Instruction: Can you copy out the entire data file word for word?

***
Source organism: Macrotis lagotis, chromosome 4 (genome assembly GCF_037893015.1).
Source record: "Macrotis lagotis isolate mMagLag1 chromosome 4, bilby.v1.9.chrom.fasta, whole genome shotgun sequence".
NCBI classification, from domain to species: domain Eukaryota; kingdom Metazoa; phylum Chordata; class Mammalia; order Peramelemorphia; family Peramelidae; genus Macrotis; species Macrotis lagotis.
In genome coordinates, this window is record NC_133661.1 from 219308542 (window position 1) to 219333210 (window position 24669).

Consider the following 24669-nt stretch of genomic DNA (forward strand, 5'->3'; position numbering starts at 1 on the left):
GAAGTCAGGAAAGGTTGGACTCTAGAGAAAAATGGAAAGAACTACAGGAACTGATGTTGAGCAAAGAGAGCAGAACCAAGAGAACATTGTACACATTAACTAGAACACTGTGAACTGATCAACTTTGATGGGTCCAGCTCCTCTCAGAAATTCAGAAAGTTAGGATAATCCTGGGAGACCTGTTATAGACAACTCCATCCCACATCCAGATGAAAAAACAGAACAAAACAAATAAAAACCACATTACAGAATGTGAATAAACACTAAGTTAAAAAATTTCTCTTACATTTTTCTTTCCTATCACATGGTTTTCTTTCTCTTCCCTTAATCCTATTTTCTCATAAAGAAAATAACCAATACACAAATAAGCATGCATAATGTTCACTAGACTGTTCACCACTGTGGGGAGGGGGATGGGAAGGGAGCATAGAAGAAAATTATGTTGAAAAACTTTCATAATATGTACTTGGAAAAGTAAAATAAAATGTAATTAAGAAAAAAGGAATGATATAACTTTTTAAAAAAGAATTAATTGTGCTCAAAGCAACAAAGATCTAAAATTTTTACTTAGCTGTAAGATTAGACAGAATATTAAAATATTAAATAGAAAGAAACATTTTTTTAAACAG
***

Source organism: Macrotis lagotis, chromosome 4 (genome assembly GCF_037893015.1).
Source record: "Macrotis lagotis isolate mMagLag1 chromosome 4, bilby.v1.9.chrom.fasta, whole genome shotgun sequence".
NCBI classification, from domain to species: domain Eukaryota; kingdom Metazoa; phylum Chordata; class Mammalia; order Peramelemorphia; family Peramelidae; genus Macrotis; species Macrotis lagotis.
In genome coordinates, this window is record NC_133661.1 from 219308542 (window position 1) to 219333210 (window position 24669).

Consider the following 24669-nt stretch of genomic DNA (forward strand, 5'->3'; position numbering starts at 1 on the left):
GAAGTCAGGAAAGGTTGGACTCTAGAGAAAAATGGAAAGAACTACAGGAACTGATGTTGAGCAAAGAGAGCAGAACCAAGAGAACATTGTACACATTAACTAGAACACTGTGAACTGATCAACTTTGATGGGTCCAGCTCCTCTCAGAAATTCAGAAAGTTAGGATAATCCTGGGAGACCTGTTATAGACAACTCCATCCCACATCCAGATGAAAAAACAGAACAAAACAAATAAAAACCACATTACAGAATGTGAATAAACACTAAGTTAAAAAATTTCTCTTACATTTTTCTTTCCTATCACATGGTTTTCTTTCTCTTCCCTTAATCCTATTTTCTCATAAAGAAAATAACCAATACACAAATAAGCATGCATAATGTTCACTAGACTGTTCACCACTGTGGGGAGGGGGATGGGAAGGGAGCATAGAAGAAAATTATGTTGAAAAACTTTCATAATATGTACTTGGAAAAGTAAAATAAAATGTAATTAAGAAAAAAGGAATGATATAACTTTTTAAAAAAGAATTAATTGTGCTCAAAGCAACAAAGATCTAAAATTTTTACTTAGCTGTAAGATTAGACAGAATATTAAAATATTAAATAGAAAGAAACATTTTTTTAAACAG